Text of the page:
Proud of his Pangasinense roots: Basketball freestyler Scalia Nethanial

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By Jonas Egan Reyes, published July 22, 2020

Despite the fame and adulation Scalia Nethanial has earned in Kuala Lumpur, the 25-year old freestyler still considers a small town in northwestern Philippines as his true home.

The hustle and bustle of Malaysia’s Garden City of Lights - for Scalia – has no match to the peace and tranquility of his hometown Dumpay, a barangay in the municipality of Basista. Currently a freestyle performer in Kuala Lumpur, Scalia never forgets his Filipino roots which he traces back to this Pangasinan town, widely known as the “Orchestra Capital” of the province.

Currently unable to leave Malaysia due to the government-imposed lockdown, Scalia looks forward to catching the first flight out to Manila once travel and health restrictions ease.


Kings of the Court PH caught up with the young PUMA brand ambassador recently to recount his rise in the world of freestyle basketball.

Humble beginnings

Performing as young as 14 years old, Scalia remembers the first open performance he ever had. Way before those school presentations and sold-out stage shows, teen-aged Scalia started off showcasing his skills before a relatively small crowd.

“My first-ever performance was in 2009. Actually back then, I wasn’t really anything. I just wanted to gain experience. I was a big fan of the culture of street ball. It was a big passion of mine growing up. It was like in a backyard I think, or like a barbecue party at a friend’s place,” recounted Scalia, who also works as a Senior Social Media and Branding executive for a Malaysia-based company.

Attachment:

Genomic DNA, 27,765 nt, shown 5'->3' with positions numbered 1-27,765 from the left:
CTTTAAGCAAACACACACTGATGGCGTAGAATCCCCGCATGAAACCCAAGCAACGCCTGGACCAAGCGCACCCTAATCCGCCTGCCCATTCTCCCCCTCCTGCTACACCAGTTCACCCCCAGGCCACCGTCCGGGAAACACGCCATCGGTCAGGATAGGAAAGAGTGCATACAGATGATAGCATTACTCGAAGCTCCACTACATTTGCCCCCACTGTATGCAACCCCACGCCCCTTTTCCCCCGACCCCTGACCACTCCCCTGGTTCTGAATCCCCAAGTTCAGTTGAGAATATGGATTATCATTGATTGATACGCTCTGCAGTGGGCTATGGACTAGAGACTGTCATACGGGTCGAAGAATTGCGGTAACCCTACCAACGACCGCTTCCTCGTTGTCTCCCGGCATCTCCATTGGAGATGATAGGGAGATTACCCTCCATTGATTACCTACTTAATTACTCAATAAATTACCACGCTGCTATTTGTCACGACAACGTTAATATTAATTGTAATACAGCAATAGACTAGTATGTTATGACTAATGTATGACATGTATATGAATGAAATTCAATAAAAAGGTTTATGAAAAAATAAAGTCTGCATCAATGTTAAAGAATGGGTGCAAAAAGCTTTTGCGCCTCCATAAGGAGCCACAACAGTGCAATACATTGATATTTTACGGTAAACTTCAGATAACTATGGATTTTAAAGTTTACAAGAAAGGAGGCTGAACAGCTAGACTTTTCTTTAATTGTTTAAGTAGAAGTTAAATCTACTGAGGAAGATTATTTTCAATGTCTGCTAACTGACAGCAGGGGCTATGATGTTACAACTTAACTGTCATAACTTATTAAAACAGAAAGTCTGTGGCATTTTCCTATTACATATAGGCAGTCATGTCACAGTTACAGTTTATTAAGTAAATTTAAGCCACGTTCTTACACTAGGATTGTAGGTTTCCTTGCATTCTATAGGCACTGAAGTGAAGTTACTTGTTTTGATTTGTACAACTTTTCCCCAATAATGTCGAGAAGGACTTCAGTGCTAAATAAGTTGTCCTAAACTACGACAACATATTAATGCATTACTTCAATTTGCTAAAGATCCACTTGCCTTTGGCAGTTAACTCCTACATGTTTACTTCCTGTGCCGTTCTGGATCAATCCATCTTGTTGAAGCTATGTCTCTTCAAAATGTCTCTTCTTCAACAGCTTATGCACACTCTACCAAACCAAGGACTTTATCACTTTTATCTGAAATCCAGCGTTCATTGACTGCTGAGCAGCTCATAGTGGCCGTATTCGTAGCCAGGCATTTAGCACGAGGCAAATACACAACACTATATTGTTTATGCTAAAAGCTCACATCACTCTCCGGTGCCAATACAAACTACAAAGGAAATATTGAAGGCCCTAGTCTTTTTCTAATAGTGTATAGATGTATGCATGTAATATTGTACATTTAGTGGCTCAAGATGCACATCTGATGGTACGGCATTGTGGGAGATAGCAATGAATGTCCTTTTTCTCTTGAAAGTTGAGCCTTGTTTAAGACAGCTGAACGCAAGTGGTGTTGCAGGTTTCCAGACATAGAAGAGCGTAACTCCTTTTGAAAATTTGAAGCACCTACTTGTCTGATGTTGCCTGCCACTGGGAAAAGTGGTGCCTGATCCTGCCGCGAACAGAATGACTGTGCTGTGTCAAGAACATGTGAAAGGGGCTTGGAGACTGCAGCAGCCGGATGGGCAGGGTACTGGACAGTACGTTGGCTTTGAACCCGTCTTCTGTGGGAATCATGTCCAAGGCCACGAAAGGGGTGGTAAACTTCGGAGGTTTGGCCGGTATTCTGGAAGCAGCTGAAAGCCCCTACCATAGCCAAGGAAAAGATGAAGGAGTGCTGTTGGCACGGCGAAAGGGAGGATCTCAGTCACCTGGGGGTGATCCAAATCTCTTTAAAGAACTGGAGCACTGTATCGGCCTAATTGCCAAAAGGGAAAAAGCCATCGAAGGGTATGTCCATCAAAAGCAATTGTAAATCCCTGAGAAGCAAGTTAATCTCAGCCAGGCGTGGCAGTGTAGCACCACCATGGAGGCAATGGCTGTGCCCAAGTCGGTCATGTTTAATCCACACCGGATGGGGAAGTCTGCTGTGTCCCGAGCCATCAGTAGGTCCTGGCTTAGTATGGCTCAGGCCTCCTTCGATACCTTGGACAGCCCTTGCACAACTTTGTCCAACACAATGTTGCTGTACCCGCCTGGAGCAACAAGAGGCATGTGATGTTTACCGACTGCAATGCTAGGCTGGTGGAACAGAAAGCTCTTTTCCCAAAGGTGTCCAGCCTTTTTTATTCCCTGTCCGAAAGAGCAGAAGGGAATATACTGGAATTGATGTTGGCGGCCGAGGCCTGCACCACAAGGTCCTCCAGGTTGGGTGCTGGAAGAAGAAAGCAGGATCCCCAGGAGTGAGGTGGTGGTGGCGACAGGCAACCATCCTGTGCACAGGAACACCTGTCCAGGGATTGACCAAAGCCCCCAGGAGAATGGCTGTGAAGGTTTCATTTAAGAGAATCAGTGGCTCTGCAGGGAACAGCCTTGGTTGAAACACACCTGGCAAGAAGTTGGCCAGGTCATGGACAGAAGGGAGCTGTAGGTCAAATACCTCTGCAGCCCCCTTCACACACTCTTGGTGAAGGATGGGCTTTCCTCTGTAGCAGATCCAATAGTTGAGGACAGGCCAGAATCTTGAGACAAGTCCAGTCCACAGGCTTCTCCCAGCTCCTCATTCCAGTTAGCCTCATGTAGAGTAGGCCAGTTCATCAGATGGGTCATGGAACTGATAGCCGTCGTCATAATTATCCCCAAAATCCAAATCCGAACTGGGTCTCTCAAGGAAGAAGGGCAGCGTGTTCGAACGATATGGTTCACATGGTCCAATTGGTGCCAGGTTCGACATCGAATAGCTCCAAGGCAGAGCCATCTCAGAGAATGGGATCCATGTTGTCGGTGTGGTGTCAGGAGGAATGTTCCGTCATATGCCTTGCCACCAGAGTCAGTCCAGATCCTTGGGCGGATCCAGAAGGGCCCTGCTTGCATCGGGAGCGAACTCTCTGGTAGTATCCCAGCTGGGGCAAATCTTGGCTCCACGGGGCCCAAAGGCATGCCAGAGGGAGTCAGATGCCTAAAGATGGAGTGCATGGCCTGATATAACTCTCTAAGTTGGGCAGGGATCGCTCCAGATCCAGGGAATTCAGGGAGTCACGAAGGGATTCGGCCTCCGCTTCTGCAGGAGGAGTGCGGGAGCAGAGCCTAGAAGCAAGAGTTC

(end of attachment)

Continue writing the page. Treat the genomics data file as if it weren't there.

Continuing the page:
That served as a launchpad for Scalia, as his performances shifted to bigger venues, getting into mainstream media and drawing more people - to eventually land a spot on the AND1 Mixtape Tour.

“From the backyards, I started performing in high schools in Malaysia. They’ll have an open night and I’ll get invited every year. There are loads and loads of street ballers and freestylers. But no one was really that unique. People were just doing the basic stuff. But I started bringing in a lot of original stuff. And I started taking it to a mainstream platform,” shared Scalia.

“I started going on TV. I was the first Malaysian-Filipino freestyler to have my own segment on popular TV shows. It kind of grew from there. 2010 was when I joined AND1. I toured with AND1 all around Malaysia,” he added.


A self-confessed Kobe Bryant and Philip “Hot Sauce” Champion fan, Scalia eventually met his other basketball hero thru AND1 – “The Professor” Grayson Boucher. Known worldwide as one of the best freestyle basketball performers, it was Boucher who proved instrumental in kickstarting Scalia’s career.

“The Professor and me are friends. He was also the one who selected me to become part of AND1. He was a judge and he came to Malaysia and he selected me to win. I was the champion of AND1 Malaysia,” recalled Scalia.

Missing home